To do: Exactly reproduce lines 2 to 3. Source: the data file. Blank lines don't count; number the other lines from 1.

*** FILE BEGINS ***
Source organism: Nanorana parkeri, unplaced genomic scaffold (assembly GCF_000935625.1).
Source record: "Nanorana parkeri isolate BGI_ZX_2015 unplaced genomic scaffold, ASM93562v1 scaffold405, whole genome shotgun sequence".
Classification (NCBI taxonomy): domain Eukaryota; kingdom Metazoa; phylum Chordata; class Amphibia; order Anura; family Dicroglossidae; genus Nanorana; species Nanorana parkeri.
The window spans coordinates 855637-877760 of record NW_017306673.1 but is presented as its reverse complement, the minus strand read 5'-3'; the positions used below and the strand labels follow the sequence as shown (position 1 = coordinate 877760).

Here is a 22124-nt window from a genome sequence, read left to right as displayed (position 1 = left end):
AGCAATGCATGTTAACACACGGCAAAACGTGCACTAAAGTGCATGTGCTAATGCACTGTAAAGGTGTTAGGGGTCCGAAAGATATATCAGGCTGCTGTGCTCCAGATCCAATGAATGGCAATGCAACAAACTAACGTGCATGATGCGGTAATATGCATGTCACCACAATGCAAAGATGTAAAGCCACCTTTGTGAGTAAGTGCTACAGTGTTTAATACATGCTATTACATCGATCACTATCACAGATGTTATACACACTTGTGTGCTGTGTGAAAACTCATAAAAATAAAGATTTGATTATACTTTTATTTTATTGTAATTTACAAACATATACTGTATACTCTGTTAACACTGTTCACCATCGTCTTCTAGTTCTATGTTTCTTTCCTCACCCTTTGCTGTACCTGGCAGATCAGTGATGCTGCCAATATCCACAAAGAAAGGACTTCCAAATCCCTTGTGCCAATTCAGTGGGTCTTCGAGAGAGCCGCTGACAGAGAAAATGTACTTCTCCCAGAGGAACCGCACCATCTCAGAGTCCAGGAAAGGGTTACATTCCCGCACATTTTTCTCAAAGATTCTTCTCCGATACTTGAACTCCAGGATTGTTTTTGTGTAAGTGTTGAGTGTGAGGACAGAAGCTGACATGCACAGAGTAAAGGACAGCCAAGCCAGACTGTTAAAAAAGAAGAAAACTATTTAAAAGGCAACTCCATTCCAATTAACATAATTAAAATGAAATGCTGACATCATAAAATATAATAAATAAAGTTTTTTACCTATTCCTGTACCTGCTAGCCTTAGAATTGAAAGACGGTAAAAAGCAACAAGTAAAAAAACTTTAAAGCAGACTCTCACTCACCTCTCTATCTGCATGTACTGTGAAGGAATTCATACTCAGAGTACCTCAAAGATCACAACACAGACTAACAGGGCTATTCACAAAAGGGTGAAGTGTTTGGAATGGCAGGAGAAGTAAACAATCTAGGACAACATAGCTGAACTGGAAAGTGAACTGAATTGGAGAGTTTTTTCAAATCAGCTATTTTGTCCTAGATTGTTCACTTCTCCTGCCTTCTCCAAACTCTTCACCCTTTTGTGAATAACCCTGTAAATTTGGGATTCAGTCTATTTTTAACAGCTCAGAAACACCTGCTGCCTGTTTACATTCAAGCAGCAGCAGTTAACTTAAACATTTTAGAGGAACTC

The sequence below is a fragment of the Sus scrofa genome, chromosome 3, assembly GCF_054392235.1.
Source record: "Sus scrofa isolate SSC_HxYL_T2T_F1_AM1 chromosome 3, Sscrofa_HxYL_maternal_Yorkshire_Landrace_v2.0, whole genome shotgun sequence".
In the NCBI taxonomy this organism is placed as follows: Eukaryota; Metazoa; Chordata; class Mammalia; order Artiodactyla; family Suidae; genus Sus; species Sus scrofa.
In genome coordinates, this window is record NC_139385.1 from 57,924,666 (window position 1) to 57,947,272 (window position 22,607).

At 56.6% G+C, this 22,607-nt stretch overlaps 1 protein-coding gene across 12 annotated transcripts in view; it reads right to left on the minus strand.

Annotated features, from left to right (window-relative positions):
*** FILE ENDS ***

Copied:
Source record: "Nanorana parkeri isolate BGI_ZX_2015 unplaced genomic scaffold, ASM93562v1 scaffold405, whole genome shotgun sequence".
Classification (NCBI taxonomy): domain Eukaryota; kingdom Metazoa; phylum Chordata; class Amphibia; order Anura; family Dicroglossidae; genus Nanorana; species Nanorana parkeri.